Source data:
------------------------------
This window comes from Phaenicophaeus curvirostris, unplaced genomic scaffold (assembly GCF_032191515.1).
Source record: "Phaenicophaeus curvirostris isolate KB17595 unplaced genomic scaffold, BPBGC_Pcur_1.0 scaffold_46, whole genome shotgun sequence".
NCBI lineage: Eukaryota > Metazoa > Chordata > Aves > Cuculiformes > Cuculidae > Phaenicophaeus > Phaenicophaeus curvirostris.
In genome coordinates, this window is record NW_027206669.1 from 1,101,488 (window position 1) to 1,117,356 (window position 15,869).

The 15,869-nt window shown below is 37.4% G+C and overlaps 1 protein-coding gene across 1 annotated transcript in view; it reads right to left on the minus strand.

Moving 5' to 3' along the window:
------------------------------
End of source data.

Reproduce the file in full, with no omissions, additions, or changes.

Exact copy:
This window comes from Phaenicophaeus curvirostris, unplaced genomic scaffold (assembly GCF_032191515.1).
Source record: "Phaenicophaeus curvirostris isolate KB17595 unplaced genomic scaffold, BPBGC_Pcur_1.0 scaffold_46, whole genome shotgun sequence".
NCBI lineage: Eukaryota > Metazoa > Chordata > Aves > Cuculiformes > Cuculidae > Phaenicophaeus > Phaenicophaeus curvirostris.
In genome coordinates, this window is record NW_027206669.1 from 1,101,488 (window position 1) to 1,117,356 (window position 15,869).

The 15,869-nt window shown below is 37.4% G+C and overlaps 1 protein-coding gene across 1 annotated transcript in view; it reads right to left on the minus strand.

Moving 5' to 3' along the window: